Market Scramble: Mini-'whale' surfaces as Trump rally fades
Japan Post Insurance providing downside support for domestic shares
KEITA SEKIGUCHI, Nikkei staff writer
TOKYO -- The slowing momentum of the market rally that followed Donald Trump's win in the U.S. presidential election is shedding light on a major Japanese investor supporting the stock market here.
On Tuesday, the Nikkei Stock Average fell sharply in the morning but pared declines in the afternoon to end down just 0.35% on the day, at 18,910. Market participants are increasingly wary of the yen reverting to its earlier strength. The currency, which had weakened to more than 118 yen per dollar in the Trump market rally, had strengthened to the 111 level as of Tuesday.
From a supply-demand perspective, large players are providing downside support by buying on dips.
"As expected, domestic investors have turned to buying as the Nikkei average fell below the 19,000 mark," said Yukio Ikehata, head of global equity trading at Daiwa Securities.
Much of the analysis for Tuesday's trading pointed to such domestic investors as the Bank of Japan and the Government Pension Investment Fund as key players. But the smaller Japan Post Insurance apparently joined them in buying into the wider market's fall. Because of its blue corporate logo, the insurance arm of the Japan Post Holdings group is sometimes referred to as a "mini blue whale."
Japan Post Insurance has been shrinking its yen-interest-rate assets in the second half of fiscal 2016, while adding riskier assets in a bid to boost returns. Targeted purchases of individual stocks with high dividend yields constitute the core of this effort. The insurer, which went public in 2015, has developed in-house expertise to manage assets so that it can increase stock investment regardless of the Trump rally, an official said.
Domestic shares or foreign bonds
At the end of September 2016, Japanese shares made up of just 1.6% of Japan Post Insurance's asset holdings. The percentage for other life insurers was 8.4% in fiscal 2015, according to the Life Insurance Association of Japan. In value terms, Japan Post Insurance's Japanese shareholdings amounted to 1.29 trillion yen ($11.5 billion at current exchange rates) back in late September. So just doubling the percentage would translate to more than 1 trillion yen in purchases.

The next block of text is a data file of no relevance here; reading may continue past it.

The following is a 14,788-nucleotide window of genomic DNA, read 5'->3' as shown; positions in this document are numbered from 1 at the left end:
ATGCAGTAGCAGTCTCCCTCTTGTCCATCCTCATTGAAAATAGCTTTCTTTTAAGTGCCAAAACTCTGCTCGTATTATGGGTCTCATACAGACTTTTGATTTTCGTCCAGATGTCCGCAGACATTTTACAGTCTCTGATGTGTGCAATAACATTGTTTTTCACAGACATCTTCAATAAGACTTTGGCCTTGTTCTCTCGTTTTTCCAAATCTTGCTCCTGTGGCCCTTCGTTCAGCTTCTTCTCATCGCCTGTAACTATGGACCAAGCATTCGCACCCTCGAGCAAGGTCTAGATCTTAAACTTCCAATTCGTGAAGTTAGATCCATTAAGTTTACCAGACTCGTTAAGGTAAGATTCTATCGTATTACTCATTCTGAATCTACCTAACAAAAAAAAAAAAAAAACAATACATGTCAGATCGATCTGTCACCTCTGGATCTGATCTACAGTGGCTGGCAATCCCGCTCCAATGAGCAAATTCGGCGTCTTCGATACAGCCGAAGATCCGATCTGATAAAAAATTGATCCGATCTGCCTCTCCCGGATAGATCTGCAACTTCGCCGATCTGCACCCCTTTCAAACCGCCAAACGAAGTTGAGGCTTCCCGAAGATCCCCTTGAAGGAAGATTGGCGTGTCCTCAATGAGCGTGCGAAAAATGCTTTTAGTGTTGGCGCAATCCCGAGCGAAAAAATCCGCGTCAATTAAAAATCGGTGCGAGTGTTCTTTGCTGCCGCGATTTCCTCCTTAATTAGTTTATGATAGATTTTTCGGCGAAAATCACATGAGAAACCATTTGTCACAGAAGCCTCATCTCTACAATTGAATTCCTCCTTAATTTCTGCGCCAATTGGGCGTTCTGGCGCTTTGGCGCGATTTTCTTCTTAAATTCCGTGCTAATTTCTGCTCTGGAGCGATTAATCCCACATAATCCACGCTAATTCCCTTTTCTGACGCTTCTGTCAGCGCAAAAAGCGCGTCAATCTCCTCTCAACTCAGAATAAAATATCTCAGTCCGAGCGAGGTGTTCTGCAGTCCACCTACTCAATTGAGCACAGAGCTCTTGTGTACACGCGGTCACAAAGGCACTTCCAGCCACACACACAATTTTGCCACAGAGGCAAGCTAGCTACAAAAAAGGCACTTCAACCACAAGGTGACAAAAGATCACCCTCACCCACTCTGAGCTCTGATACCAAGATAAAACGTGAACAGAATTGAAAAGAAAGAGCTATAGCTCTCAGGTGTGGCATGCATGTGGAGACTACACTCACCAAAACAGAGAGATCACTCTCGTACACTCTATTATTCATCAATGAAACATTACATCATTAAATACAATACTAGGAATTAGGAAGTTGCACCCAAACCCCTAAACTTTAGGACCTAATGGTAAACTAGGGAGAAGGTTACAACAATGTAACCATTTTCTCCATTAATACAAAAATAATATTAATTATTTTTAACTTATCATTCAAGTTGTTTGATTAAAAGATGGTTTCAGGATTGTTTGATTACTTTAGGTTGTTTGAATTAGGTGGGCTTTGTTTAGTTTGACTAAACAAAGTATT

How exactly the company would approach share buying is another focus of attention. The insurer seems to be chasing shares with dividend yields that surpass its own projected 2.24% yield.
Ricoh, for instance, has a dividend yield of 3.7%, and gained 1.16% Tuesday even as the wider market declined. Takeda Pharmaceutical, which boasts a dividend yield of 3.6%, also swam against the tide, rising 0.44%.
The Nikkei High Dividend Yield Stock 50 Index has climbed 0.8% since the end of 2016 -- compared with a 1.1% decline for the Nikkei average.
Other life insurers in Japan may also ramp up investment in domestic stocks. When asked by The Nikkei whether higher U.S. interest rates have made foreign-bond investment more appealing, an asset manager at a major life insurer said, rather unexpectedly, that some stocks are better investments than foreign bonds.
A key factor at play is the high cost of currency hedging. It has surged sevenfold since fiscal 2014 to around 1.5%, eroding investment returns on U.S. bonds.
"Hedging will remain expensive for the time being," says Hideshi Aratake, head of economic research at Mitsubishi UFJ Kokusai Asset Management.
Japanese shares are an alternative investment to U.S. bonds. Even though the shares are not rising fast enough to keep investors chasing new heights, many participants seem interested in "buying when prices fall," says Ichiro Yamada, head of equities at Fukoku Mutual Life Insurance.
The BOJ is on pace to surpass its target of 6 trillion yen in exchange-traded fund purchases per year, having bought up more than 3.2 trillion yen worth since the end of August. Speculation is growing that the central bank is ready to put on the brakes.
And rumor has it that the GPIF may invest in U.S. infrastructure as part of a focus outside Japan. The presence of these "passive whales," which buy shares via ETFs tracking market indexes, may ebb, giving way to a new, more active whale on the hunt for individual stocks.